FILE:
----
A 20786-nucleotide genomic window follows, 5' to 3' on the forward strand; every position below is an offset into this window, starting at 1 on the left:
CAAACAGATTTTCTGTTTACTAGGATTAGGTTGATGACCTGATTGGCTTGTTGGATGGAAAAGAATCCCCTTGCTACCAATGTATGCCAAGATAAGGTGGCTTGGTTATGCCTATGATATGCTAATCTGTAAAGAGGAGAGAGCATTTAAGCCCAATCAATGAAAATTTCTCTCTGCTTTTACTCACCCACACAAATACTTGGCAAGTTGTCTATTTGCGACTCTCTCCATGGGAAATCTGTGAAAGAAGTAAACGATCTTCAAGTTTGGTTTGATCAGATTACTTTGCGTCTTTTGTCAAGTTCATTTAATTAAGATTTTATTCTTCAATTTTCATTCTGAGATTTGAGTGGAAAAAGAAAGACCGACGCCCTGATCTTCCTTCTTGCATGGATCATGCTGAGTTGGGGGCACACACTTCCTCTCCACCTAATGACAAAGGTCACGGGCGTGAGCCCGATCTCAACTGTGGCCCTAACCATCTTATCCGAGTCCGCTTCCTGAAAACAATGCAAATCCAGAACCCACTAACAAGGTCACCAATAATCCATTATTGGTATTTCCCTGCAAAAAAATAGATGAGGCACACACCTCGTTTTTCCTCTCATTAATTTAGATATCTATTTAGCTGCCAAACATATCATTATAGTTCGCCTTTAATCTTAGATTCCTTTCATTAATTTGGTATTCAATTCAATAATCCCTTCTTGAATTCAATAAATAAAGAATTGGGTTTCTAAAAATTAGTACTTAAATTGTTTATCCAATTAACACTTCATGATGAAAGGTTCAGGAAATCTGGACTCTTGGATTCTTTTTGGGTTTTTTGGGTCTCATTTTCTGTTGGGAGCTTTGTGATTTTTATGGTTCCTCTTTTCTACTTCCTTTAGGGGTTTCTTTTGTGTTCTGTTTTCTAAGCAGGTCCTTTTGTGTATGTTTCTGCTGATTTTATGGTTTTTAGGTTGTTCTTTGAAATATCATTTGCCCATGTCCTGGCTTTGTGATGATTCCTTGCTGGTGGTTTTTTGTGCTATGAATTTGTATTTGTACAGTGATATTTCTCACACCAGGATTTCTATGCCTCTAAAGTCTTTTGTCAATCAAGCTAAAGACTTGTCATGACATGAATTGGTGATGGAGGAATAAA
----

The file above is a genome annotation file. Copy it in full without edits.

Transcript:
A 20786-nucleotide genomic window follows, 5' to 3' on the forward strand; every position below is an offset into this window, starting at 1 on the left:
CAAACAGATTTTCTGTTTACTAGGATTAGGTTGATGACCTGATTGGCTTGTTGGATGGAAAAGAATCCCCTTGCTACCAATGTATGCCAAGATAAGGTGGCTTGGTTATGCCTATGATATGCTAATCTGTAAAGAGGAGAGAGCATTTAAGCCCAATCAATGAAAATTTCTCTCTGCTTTTACTCACCCACACAAATACTTGGCAAGTTGTCTATTTGCGACTCTCTCCATGGGAAATCTGTGAAAGAAGTAAACGATCTTCAAGTTTGGTTTGATCAGATTACTTTGCGTCTTTTGTCAAGTTCATTTAATTAAGATTTTATTCTTCAATTTTCATTCTGAGATTTGAGTGGAAAAAGAAAGACCGACGCCCTGATCTTCCTTCTTGCATGGATCATGCTGAGTTGGGGGCACACACTTCCTCTCCACCTAATGACAAAGGTCACGGGCGTGAGCCCGATCTCAACTGTGGCCCTAACCATCTTATCCGAGTCCGCTTCCTGAAAACAATGCAAATCCAGAACCCACTAACAAGGTCACCAATAATCCATTATTGGTATTTCCCTGCAAAAAAATAGATGAGGCACACACCTCGTTTTTCCTCTCATTAATTTAGATATCTATTTAGCTGCCAAACATATCATTATAGTTCGCCTTTAATCTTAGATTCCTTTCATTAATTTGGTATTCAATTCAATAATCCCTTCTTGAATTCAATAAATAAAGAATTGGGTTTCTAAAAATTAGTACTTAAATTGTTTATCCAATTAACACTTCATGATGAAAGGTTCAGGAAATCTGGACTCTTGGATTCTTTTTGGGTTTTTTGGGTCTCATTTTCTGTTGGGAGCTTTGTGATTTTTATGGTTCCTCTTTTCTACTTCCTTTAGGGGTTTCTTTTGTGTTCTGTTTTCTAAGCAGGTCCTTTTGTGTATGTTTCTGCTGATTTTATGGTTTTTAGGTTGTTCTTTGAAATATCATTTGCCCATGTCCTGGCTTTGTGATGATTCCTTGCTGGTGGTTTTTTGTGCTATGAATTTGTATTTGTACAGTGATATTTCTCACACCAGGATTTCTATGCCTCTAAAGTCTTTTGTCAATCAAGCTAAAGACTTGTCATGACATGAATTGGTGATGGAGGAATAAA